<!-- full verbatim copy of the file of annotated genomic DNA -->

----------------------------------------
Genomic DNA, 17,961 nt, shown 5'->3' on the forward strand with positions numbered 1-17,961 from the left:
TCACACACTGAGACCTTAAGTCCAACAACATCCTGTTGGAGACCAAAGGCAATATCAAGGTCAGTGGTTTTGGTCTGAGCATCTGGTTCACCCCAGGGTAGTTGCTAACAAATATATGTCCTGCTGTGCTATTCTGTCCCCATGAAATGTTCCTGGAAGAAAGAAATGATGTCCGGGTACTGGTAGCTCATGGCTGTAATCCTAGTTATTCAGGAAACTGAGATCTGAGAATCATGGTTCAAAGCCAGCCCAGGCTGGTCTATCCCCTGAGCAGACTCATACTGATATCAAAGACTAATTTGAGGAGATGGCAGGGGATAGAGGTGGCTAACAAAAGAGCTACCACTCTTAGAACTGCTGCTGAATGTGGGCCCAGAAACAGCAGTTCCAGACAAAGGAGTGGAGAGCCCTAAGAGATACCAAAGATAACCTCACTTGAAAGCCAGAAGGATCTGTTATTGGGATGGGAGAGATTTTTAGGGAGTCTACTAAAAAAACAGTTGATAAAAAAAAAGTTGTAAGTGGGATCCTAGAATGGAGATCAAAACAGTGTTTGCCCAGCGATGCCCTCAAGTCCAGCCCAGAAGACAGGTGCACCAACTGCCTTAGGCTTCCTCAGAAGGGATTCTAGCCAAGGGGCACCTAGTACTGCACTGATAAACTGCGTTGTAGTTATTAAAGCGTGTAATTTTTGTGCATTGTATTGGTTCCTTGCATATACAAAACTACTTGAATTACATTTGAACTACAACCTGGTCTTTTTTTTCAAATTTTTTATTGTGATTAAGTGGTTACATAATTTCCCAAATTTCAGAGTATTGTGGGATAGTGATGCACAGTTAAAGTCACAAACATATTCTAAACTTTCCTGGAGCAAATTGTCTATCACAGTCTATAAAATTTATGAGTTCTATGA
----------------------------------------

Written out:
Genomic DNA, 17,961 nt, shown 5'->3' on the forward strand with positions numbered 1-17,961 from the left:
TCACACACTGAGACCTTAAGTCCAACAACATCCTGTTGGAGACCAAAGGCAATATCAAGGTCAGTGGTTTTGGTCTGAGCATCTGGTTCACCCCAGGGTAGTTGCTAACAAATATATGTCCTGCTGTGCTATTCTGTCCCCATGAAATGTTCCTGGAAGAAAGAAATGATGTCCGGGTACTGGTAGCTCATGGCTGTAATCCTAGTTATTCAGGAAACTGAGATCTGAGAATCATGGTTCAAAGCCAGCCCAGGCTGGTCTATCCCCTGAGCAGACTCATACTGATATCAAAGACTAATTTGAGGAGATGGCAGGGGATAGAGGTGGCTAACAAAAGAGCTACCACTCTTAGAACTGCTGCTGAATGTGGGCCCAGAAACAGCAGTTCCAGACAAAGGAGTGGAGAGCCCTAAGAGATACCAAAGATAACCTCACTTGAAAGCCAGAAGGATCTGTTATTGGGATGGGAGAGATTTTTAGGGAGTCTACTAAAAAAACAGTTGATAAAAAAAAAGTTGTAAGTGGGATCCTAGAATGGAGATCAAAACAGTGTTTGCCCAGCGATGCCCTCAAGTCCAGCCCAGAAGACAGGTGCACCAACTGCCTTAGGCTTCCTCAGAAGGGATTCTAGCCAAGGGGCACCTAGTACTGCACTGATAAACTGCGTTGTAGTTATTAAAGCGTGTAATTTTTGTGCATTGTATTGGTTCCTTGCATATACAAAACTACTTGAATTACATTTGAACTACAACCTGGTCTTTTTTTTCAAATTTTTTATTGTGATTAAGTGGTTACATAATTTCCCAAATTTCAGAGTATTGTGGGATAGTGATGCACAGTTAAAGTCACAAACATATTCTAAACTTTCCTGGAGCAAATTGTCTATCACAGTCTATAAAATTTATGAGTTCTATGA